Once out of the hill tracks Bolt and I were met with more foliage dense grassland, peppered with bushes and marmot holes. Up ahead in the distance were the three riders. Bolt locked on, screeched to his friends and continued to charge. Mongolian horses are very much like centipedes when it comes to their legs. They trip down or over a hole and they suddenly appear to grow hundreds of other legs to continue galloping past the trip. It is incredible. Nothing stops them. Galloping off any tracks you are so aware of all the holes in the ground, some are massive, and you cannot miss them before it's too late. Your horse either trips down and scrambles out, jumps it if you are lucky, or darts to the side suddenly. Bolt decided we would go in a straight line and jump everything. I am not convinced he was paying attention to where his feet were going as he was too focused on the horses ahead. Galloping in a blind panic as if his life depended on being with his friends. We leapt over bushes and stumbled over holes, his eagerness and spirit never wavering. We eventually tacked onto the back of the group ahead. Bolt simmered down and I was thrilled to see that Hilarie was one of the riders.

“Hilaire! YES! You are doing amazing!” I screamed, “Check us out, we are doing this!”

She beamed back and we exchanged stories from our travels so far. She was convinced that we were near the front and doing well. However, none of the riders truly knew where they were in relation to the others. We had only hearsay to work from given we could not track each other. We were blind to our race position.  

 

I rode with Hilaire to cool our hoses down for the last 3km. Bolt had eventually become tiered but was still happy to march on. We reminisced about our UK navigation day, chatted about who we thought would win and admired the horses we had ridden so far.

“Do you think Maggie will be proud of us when she sees we are near the front?” I asked.

“I don’t think she will quite believe it!” Hilaire laughed.

We were not exactly favourites in the field against the plethora of seasoned endurance riders, huntsmen, jockeys, and equine professionals! Horse station 4 was at the top of a hill so we dismounted, took our horses bits out of their mouths, and sauntered up the slope to a very quiet horse station.

 

“Girls!” Maggie was at Horse Station 4.

“Maggie!” Hilarie and I grinned.

“Can you believe we are doing so well!” I jinxed.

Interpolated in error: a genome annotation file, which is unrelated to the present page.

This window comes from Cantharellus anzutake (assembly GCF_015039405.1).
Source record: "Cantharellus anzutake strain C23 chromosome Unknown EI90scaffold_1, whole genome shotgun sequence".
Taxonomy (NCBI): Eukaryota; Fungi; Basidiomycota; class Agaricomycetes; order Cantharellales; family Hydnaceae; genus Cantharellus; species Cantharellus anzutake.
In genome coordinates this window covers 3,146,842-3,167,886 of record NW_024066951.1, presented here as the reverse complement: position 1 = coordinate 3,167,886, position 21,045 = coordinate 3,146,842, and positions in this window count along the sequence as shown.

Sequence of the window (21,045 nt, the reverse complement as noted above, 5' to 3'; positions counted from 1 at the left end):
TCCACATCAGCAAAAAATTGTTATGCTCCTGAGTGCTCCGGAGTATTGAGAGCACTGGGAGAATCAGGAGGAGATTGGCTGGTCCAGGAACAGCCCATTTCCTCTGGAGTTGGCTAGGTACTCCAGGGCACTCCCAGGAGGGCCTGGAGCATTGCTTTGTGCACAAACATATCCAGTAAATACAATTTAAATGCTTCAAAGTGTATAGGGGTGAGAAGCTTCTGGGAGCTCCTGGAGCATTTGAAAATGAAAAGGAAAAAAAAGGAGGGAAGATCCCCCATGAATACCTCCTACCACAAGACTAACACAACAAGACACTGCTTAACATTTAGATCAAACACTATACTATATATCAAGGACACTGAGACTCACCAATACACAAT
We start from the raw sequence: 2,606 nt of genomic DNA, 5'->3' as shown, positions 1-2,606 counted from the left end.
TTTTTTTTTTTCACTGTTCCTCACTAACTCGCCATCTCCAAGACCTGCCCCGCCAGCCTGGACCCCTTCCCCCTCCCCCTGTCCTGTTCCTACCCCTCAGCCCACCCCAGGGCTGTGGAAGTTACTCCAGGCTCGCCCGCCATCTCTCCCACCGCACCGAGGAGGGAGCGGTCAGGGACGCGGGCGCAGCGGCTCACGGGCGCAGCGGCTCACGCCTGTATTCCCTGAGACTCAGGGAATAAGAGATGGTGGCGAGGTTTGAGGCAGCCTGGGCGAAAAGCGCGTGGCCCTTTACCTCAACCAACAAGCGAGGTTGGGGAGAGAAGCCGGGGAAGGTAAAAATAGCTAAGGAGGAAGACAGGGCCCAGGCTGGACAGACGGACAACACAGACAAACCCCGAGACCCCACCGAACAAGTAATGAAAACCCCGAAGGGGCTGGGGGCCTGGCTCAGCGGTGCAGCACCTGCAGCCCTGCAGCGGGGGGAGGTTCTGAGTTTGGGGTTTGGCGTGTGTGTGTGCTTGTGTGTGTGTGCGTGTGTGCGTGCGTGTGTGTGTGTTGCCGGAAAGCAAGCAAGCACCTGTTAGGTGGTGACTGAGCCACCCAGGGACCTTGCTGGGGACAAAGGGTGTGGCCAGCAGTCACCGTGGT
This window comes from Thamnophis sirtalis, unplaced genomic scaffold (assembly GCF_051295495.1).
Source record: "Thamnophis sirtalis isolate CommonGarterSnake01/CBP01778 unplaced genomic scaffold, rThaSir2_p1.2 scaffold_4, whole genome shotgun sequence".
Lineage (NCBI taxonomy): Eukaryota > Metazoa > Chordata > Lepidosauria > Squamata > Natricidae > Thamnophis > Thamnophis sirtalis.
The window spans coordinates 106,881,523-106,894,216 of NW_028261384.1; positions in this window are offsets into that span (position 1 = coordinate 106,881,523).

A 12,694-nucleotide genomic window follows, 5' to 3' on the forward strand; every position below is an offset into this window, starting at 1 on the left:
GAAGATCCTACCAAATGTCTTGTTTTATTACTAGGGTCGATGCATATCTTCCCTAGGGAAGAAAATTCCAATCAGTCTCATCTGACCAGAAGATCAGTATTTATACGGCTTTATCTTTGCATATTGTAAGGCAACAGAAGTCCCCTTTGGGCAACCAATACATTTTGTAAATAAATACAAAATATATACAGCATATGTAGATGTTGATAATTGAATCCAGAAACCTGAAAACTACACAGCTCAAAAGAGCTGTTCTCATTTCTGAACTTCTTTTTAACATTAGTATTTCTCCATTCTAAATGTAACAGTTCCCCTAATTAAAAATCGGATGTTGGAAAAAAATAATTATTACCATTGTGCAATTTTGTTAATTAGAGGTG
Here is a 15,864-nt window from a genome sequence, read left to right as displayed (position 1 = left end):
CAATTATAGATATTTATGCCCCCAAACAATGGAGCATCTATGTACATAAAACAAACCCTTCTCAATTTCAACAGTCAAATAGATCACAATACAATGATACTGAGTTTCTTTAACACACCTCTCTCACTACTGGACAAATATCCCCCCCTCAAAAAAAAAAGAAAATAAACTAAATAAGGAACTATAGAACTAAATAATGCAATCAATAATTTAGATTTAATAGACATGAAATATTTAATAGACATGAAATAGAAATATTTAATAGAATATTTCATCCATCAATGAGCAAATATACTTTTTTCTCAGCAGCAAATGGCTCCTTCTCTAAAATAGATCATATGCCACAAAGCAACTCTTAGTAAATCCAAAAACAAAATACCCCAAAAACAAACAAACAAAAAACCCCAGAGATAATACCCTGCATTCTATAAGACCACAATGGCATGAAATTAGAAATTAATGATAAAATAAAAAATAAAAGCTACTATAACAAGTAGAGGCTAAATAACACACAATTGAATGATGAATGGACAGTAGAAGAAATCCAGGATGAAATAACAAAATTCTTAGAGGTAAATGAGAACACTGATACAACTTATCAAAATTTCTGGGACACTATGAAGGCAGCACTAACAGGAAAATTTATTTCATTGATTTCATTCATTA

We were brought back down to earth with “Yes you are but you have a long way to go yet”.

This was true and it was important to not get complacent and make mistakes.

Women walking a horse in hand in Mongolia during the Derby
Walking Bolt into the horse stop for his vet check

The horses flew through the vet check.

“Comments about the horse?” The translator asked.

“Utterly amazing and quick! I want to take him home”.

I stood with Bolt for a bit after the vetting, telling him how awesome he was and how I hoped he would win lots of races for his herder. Eventually, a man came and dragged him off me, after all, Mongolian horses are not pets and are not for cuddling!

I watched longingly as Bolt was put in a pen with 6 other horses, wishing I could take him home. Then it dawned on me. 6 other horses, I was potentially 7th. How did that happen?

 

HS4- HS5

Mid-day. It was piping hot, and I was fading. Out on the steppe, there is little reprieve from the sun. Trees are nearly non-existent and the hot air is still and stifling. I sat in the horse station Ger and tried to eat more noodles and take on water. Drinking my 3-litre water backpack bladder each leg was still leaving me gasping for water on arriving at a horse stop. I glugged down some electrolytes, checked the map and planned a route in detail about where I was going to go. I even inputted intermediate checkpoints to the next stop to ensure I stayed on course. I had tried loose planning, and it was going well, let's see how detailed planning went.

 

Wandering out of the Ger, Maggie was just leaving. "Enjoy!" She yelled from the window "I will" I beamed "This is REALLY hard though isn't it!" I said slightly in jest as the reality of the task at hand sunk in.

My next horse I called Larry because we were setting out alone as the other riders appeared to not be spending much time eating and drinking. This Is what I had been looking forward to about the Derby, true isolation to see what it is like. Larry was a small grey - dun, brindled horse. His mane was not shorn, and he had a bit of a belly. He was clearly not one that is ridden much or raced. He was another live wire to tack up and on mounting him he nearly put me in the horse line. The herders laughed and shook their heads, likely wondering if I had ever sat on a horse before.